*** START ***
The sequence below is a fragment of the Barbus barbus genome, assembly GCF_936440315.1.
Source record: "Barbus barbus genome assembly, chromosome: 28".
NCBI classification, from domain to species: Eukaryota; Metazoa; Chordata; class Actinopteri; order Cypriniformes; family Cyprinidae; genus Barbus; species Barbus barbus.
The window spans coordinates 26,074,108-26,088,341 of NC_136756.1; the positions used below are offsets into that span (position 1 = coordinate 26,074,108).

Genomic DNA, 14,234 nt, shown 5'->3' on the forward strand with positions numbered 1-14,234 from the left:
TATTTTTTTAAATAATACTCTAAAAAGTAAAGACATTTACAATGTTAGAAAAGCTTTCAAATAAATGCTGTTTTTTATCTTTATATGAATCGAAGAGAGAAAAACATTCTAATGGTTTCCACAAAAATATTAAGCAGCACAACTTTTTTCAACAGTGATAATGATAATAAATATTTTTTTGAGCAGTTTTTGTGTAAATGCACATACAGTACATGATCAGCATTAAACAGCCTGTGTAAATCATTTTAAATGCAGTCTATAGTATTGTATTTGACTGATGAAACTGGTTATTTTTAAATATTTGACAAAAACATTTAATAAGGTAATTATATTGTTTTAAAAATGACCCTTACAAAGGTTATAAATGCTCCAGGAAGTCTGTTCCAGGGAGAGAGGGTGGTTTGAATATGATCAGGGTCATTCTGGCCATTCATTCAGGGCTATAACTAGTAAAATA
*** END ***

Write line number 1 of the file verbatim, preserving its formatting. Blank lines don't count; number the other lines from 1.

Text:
The sequence below is a fragment of the Barbus barbus genome, assembly GCF_936440315.1.